CSI Urges Obama to Protect Iraq's Endangered Christian Community
Pope Benedict's Appeal for a New Iraq Initiative Backed
WASHINGTON, Nov. 1, 2010 /PRNewswire-USNewswire/ -- Christian Solidarity International (CSI) has urged President Obama to act to prevent the eradication of Iraq's endangered Christian community.
Writing today to the President, Dr. John Eibner , CEO of CSI (USA), called on the White House to respond positively to this morning's appeal by Pope Benedict XVI for a fresh international initiative to secure peace and reconciliation in Iraq. CSI proposed an American diplomatic initiative to convene high level government conferences, involving European and Middle Eastern states, to prevent the eradication of Iraq's Christian and other non-Muslim communities.
Eibner also asked President Obama to act in harmony with House Resolution 944 by instructing Secretary of State Hillary Clinton to present Congress with a "comprehensive strategy to encourage the protection of the rights of members of vulnerable religious and ethnic minority communities in Iraq." Just over two years ago, during the 2008 Presidential campaign, then Sen. Obama wrote to Secretary of State Condoleezza Rice on account of the "heavy price" paid by Iraq's Christians and other religious minorities, requesting answers to a set of questions, among them:
"What specific steps has the State Department taken to urge the Iraqi government to provide protection to Iraq's Christian and other non-Muslim religious minorities? Has the Iraqi government been responsive to requests for such protection? What is the U.S. government's assessment of the Iraqi government's efforts to protect religious minority communities?" (Sen. Obama to Secretary Rice, September 26, 2008.)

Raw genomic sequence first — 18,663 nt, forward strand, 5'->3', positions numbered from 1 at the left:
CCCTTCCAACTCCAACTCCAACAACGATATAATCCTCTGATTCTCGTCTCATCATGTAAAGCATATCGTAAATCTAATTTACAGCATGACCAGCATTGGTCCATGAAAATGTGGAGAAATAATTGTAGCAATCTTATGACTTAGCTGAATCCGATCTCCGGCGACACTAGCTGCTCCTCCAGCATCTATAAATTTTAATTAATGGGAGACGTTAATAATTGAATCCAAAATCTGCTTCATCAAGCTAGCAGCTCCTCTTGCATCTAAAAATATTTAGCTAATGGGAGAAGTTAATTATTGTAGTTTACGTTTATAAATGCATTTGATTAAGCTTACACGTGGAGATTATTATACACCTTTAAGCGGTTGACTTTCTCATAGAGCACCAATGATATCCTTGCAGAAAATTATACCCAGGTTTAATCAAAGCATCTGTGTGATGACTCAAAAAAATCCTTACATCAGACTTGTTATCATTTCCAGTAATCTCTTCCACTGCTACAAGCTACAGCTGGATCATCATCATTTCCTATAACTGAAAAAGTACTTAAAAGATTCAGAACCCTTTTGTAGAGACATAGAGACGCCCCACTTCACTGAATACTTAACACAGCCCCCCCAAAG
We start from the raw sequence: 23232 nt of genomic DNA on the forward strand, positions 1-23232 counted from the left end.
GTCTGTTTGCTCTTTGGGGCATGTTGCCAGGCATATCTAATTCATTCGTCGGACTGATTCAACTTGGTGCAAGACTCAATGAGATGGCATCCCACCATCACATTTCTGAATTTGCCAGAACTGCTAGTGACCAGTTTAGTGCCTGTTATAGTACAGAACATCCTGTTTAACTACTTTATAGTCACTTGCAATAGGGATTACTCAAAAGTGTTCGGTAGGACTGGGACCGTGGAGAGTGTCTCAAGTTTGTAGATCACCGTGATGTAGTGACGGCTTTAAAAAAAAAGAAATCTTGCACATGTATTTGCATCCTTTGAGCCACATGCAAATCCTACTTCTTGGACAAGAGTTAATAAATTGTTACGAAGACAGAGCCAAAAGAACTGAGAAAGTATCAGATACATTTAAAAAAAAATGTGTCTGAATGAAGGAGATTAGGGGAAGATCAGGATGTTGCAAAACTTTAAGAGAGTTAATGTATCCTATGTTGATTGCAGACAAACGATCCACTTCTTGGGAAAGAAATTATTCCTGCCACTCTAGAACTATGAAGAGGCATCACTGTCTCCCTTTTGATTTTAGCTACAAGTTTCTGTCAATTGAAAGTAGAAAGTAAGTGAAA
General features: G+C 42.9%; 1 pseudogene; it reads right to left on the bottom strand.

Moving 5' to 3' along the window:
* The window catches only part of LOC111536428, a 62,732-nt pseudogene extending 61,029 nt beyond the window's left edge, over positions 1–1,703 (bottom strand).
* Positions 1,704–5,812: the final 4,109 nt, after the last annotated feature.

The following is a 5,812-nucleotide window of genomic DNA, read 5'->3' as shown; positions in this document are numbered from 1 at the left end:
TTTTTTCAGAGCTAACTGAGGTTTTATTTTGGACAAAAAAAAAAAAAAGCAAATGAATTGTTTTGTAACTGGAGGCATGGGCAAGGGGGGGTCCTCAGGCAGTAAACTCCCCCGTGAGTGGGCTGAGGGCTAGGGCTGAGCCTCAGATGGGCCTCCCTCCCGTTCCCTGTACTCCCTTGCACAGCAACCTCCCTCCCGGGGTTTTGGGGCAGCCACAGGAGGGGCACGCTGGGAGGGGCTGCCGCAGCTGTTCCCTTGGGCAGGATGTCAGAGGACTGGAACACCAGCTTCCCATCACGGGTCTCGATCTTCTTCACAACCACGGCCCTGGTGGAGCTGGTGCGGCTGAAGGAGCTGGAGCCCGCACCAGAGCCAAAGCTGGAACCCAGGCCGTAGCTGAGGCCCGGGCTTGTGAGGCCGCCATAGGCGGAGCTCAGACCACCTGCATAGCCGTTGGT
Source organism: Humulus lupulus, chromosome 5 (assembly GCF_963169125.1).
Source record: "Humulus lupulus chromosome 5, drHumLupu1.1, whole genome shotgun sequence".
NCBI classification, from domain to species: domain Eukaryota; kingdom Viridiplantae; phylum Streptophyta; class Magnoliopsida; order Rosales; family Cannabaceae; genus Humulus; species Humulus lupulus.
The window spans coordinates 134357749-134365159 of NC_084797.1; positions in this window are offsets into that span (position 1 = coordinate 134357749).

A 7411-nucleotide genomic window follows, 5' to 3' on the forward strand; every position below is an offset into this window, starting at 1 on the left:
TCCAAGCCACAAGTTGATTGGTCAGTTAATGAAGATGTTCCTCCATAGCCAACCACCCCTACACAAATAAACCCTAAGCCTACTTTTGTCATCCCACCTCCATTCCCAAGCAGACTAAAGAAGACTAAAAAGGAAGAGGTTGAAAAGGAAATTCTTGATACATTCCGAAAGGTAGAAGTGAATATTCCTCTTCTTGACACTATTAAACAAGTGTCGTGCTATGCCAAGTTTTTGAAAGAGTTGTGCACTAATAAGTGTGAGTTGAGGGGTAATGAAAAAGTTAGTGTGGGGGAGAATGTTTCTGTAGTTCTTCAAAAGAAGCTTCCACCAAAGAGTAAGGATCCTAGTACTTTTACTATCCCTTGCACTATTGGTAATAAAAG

Eibner called on the President to ask Secretary of State Clinton to include in her strategic report answers to the questions he posed to her predecessor.
CSI's appeal to the President came the day after at least 52 Iraqi Christians were killed and over 60 injured in a terrorist inspired bloodbath at Baghdad's Our Lady of Deliverance Catholic Church. U.S. SWAT troops, together with Iraqi security forces, launched a deadly attempt to free the Christian hostages.
The Al Qaida-linked "Islamic State of Iraq" claimed responsibility and threatened to "exterminate Iraqi Christians." This shadowy jihad terror network justified the savagery on religious grounds, claiming that the church was an "obscene nest of the polytheists [infidels]" and a "base for their struggle against the religion of Islam."
Since the collapse of Saddam Hussein 's regime, more than half the country's Christian population has been forced by targeted violence to seek refuge abroad or to live away from their homes as internally displaced people. According to the Hammurabi Human Rights Organization, over 700 Christians, including bishops and priests, have been killed and 61 churches have been bombed.
Seven years after the commencement of Operation Iraqi Freedom, Catholic Archbishop Louis Sako of Kirkuk reports: "He who is not a Muslim in Iraq is a second-class citizen. Often it is necessary to convert or emigrate, otherwise one risks being killed." (Kathpress, November 1, 2010.)
"This anti-Christian violence," Eibner reminded Obama, "is sustained by a widespread culture of Muslim supremacism that extends far beyond those who pull the triggers and detonate the bombs."
Eibner concluded by requesting the U.S. President to spare no effort to ensure that American and Iraqi security forces provide the same level of security to Iraq's endangered Christian community as has been long provided for the country's vulnerable oil industry.
CSI has undertaken eight fact-finding and humanitarian aid visits to Iraq since 2007, and is providing medical assistance for maimed victims of terrorist attacks.
SOURCE Christian Solidarity International (CSI)
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